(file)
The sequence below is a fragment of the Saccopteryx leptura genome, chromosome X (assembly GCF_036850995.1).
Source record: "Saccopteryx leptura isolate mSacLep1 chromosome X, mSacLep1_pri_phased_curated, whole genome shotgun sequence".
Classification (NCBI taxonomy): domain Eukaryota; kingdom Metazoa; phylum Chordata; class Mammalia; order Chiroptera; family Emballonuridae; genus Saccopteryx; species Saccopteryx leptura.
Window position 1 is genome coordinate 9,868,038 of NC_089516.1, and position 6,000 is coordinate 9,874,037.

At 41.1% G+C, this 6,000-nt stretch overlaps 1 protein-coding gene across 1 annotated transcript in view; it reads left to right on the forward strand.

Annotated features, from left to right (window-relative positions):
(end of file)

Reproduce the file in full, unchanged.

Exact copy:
The sequence below is a fragment of the Saccopteryx leptura genome, chromosome X (assembly GCF_036850995.1).
Source record: "Saccopteryx leptura isolate mSacLep1 chromosome X, mSacLep1_pri_phased_curated, whole genome shotgun sequence".
Classification (NCBI taxonomy): domain Eukaryota; kingdom Metazoa; phylum Chordata; class Mammalia; order Chiroptera; family Emballonuridae; genus Saccopteryx; species Saccopteryx leptura.
Window position 1 is genome coordinate 9,868,038 of NC_089516.1, and position 6,000 is coordinate 9,874,037.

At 41.1% G+C, this 6,000-nt stretch overlaps 1 protein-coding gene across 1 annotated transcript in view; it reads left to right on the forward strand.

Annotated features, from left to right (window-relative positions):